The idea of in vivo education experiments; we can use courses to test instructional treatments, just as we test medical treatments in research hospitals. We’ve done 170 different experiments. We’ve learned a lot of lessons even if we don’t have the full answer yet. We have to change the education viewpoint, to make research part of what schools do, to make it part of their charter. We do better with that at the college level, because there is some commitment to research. But, it’s hard to get say a chemistry researcher to admit that you can do research on chemistry instruction.
If there were some discretionary budget in K12 institutions, it might help make them appreciate that doing research, improving instruction, is part of their reason for being. Possibly the for-profits will lead by showing how better techniques decrease their costs or improve their product.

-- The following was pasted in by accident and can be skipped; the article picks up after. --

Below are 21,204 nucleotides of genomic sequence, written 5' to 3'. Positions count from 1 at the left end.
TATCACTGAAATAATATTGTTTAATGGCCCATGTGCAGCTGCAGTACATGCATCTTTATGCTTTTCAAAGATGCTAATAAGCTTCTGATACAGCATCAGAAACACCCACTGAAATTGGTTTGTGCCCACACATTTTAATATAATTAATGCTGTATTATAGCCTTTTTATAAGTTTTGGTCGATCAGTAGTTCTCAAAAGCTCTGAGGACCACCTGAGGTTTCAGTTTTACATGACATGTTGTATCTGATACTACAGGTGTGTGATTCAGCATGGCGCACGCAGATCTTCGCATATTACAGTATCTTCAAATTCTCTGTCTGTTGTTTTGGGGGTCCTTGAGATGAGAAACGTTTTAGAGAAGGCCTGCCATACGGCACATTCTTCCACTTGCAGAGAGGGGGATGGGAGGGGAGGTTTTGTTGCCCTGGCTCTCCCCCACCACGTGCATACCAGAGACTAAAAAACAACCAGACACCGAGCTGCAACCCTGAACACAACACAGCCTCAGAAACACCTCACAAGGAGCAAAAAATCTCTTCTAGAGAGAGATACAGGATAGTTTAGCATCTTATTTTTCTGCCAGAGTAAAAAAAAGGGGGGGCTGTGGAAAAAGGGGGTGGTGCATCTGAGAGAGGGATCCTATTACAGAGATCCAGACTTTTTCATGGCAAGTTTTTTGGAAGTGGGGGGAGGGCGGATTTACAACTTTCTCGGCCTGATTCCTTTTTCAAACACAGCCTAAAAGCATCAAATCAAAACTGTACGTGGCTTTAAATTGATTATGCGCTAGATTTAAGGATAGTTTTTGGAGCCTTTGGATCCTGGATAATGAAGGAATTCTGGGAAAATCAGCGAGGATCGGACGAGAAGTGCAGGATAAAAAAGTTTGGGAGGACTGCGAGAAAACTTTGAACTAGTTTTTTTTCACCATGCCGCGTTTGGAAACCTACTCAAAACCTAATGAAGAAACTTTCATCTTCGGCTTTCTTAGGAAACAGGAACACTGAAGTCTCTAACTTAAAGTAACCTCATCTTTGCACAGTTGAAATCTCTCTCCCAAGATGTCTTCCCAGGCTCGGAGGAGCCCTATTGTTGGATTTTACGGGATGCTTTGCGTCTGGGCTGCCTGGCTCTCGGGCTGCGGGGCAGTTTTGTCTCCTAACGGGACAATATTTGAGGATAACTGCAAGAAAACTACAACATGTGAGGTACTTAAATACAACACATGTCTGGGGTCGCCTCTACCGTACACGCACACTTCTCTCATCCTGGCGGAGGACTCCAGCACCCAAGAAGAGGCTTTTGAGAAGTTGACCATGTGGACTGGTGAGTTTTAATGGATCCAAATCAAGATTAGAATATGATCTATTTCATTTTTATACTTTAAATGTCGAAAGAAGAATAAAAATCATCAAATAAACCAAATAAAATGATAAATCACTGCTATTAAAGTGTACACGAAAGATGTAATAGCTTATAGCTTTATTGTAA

We’ve had many great insights. One quickly; in physics we contrasted whether a video should explain the steps of solving a problem, go through the steps, or ask the student to try to explain to themselves what is going on and make connections to their real-world knowledge. The first surprising finding was that when the professor explains the steps, it does no good at all. Students who received explanations did no better on later robust learning tests than students who simply saw the professor demonstrate the steps in the solution without explanation.